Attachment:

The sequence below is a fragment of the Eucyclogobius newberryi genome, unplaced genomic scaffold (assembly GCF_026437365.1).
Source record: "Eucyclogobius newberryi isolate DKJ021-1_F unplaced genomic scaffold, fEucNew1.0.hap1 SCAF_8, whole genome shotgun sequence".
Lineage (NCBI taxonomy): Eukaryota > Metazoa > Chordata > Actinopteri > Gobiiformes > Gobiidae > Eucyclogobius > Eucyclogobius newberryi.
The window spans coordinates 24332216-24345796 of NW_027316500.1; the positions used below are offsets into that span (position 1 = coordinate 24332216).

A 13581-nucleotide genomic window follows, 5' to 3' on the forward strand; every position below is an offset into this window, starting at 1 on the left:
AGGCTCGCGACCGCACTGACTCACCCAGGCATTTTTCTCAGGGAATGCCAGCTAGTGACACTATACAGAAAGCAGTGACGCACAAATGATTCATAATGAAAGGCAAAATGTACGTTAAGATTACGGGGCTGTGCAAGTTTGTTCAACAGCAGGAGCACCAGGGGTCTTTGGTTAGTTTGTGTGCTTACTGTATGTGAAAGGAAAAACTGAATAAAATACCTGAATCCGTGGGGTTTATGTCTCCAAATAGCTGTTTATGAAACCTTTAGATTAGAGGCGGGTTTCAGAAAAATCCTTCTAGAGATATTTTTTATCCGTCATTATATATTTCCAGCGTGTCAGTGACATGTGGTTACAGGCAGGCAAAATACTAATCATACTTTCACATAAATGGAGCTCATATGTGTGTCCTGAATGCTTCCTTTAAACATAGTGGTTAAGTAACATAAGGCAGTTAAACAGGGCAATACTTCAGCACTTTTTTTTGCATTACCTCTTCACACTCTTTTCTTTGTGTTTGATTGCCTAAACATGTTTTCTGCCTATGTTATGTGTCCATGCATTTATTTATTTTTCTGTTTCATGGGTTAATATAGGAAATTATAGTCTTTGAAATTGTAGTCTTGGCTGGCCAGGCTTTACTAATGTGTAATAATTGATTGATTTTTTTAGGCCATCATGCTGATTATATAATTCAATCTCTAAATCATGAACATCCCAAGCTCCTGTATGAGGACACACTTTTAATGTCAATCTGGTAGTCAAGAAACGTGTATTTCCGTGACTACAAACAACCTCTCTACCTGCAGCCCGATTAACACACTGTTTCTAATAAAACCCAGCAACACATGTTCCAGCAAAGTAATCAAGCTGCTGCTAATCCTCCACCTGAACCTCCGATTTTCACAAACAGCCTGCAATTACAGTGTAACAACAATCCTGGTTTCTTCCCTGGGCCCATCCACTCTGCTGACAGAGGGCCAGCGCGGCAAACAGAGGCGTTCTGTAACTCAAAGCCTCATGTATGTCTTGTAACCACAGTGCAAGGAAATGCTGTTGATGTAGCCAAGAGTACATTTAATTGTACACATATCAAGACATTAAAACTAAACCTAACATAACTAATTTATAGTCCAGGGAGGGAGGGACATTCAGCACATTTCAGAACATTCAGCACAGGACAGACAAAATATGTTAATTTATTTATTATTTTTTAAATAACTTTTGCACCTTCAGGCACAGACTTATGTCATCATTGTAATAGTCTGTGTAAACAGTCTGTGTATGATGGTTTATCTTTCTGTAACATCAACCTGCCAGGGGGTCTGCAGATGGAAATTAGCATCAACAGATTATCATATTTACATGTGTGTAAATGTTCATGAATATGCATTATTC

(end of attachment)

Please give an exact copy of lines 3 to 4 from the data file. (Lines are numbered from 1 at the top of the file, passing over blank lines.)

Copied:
Lineage (NCBI taxonomy): Eukaryota > Metazoa > Chordata > Actinopteri > Gobiiformes > Gobiidae > Eucyclogobius > Eucyclogobius newberryi.
The window spans coordinates 24332216-24345796 of NW_027316500.1; the positions used below are offsets into that span (position 1 = coordinate 24332216).